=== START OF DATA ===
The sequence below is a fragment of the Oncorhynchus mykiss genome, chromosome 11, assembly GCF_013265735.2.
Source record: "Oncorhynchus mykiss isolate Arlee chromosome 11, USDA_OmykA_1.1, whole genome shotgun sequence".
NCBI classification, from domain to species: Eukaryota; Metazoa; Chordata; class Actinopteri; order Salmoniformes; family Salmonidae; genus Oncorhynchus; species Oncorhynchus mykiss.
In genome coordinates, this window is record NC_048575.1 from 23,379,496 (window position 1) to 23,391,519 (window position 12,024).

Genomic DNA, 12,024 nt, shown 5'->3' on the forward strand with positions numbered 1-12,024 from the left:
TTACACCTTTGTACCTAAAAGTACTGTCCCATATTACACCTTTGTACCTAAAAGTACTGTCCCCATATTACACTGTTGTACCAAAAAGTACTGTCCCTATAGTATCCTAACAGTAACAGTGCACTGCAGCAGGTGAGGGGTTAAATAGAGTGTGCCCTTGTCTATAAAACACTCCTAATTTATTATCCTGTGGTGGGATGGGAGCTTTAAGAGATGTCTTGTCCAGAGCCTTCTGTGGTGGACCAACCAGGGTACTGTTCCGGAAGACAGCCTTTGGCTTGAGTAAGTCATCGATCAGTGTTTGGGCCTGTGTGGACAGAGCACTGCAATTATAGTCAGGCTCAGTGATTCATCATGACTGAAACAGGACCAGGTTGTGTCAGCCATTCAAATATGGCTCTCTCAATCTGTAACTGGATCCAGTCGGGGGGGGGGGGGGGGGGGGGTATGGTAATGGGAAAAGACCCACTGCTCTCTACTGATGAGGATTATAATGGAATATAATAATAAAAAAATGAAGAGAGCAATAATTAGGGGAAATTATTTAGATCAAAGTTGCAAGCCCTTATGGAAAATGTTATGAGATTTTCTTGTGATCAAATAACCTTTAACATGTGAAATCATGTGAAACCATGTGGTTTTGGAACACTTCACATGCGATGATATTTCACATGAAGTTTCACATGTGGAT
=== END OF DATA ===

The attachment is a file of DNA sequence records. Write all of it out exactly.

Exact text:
The sequence below is a fragment of the Oncorhynchus mykiss genome, chromosome 11, assembly GCF_013265735.2.
Source record: "Oncorhynchus mykiss isolate Arlee chromosome 11, USDA_OmykA_1.1, whole genome shotgun sequence".
NCBI classification, from domain to species: Eukaryota; Metazoa; Chordata; class Actinopteri; order Salmoniformes; family Salmonidae; genus Oncorhynchus; species Oncorhynchus mykiss.
In genome coordinates, this window is record NC_048575.1 from 23,379,496 (window position 1) to 23,391,519 (window position 12,024).

Genomic DNA, 12,024 nt, shown 5'->3' on the forward strand with positions numbered 1-12,024 from the left:
TTACACCTTTGTACCTAAAAGTACTGTCCCATATTACACCTTTGTACCTAAAAGTACTGTCCCCATATTACACTGTTGTACCAAAAAGTACTGTCCCTATAGTATCCTAACAGTAACAGTGCACTGCAGCAGGTGAGGGGTTAAATAGAGTGTGCCCTTGTCTATAAAACACTCCTAATTTATTATCCTGTGGTGGGATGGGAGCTTTAAGAGATGTCTTGTCCAGAGCCTTCTGTGGTGGACCAACCAGGGTACTGTTCCGGAAGACAGCCTTTGGCTTGAGTAAGTCATCGATCAGTGTTTGGGCCTGTGTGGACAGAGCACTGCAATTATAGTCAGGCTCAGTGATTCATCATGACTGAAACAGGACCAGGTTGTGTCAGCCATTCAAATATGGCTCTCTCAATCTGTAACTGGATCCAGTCGGGGGGGGGGGGGGGGGGGGGTATGGTAATGGGAAAAGACCCACTGCTCTCTACTGATGAGGATTATAATGGAATATAATAATAAAAAAATGAAGAGAGCAATAATTAGGGGAAATTATTTAGATCAAAGTTGCAAGCCCTTATGGAAAATGTTATGAGATTTTCTTGTGATCAAATAACCTTTAACATGTGAAATCATGTGAAACCATGTGGTTTTGGAACACTTCACATGCGATGATATTTCACATGAAGTTTCACATGTGGAT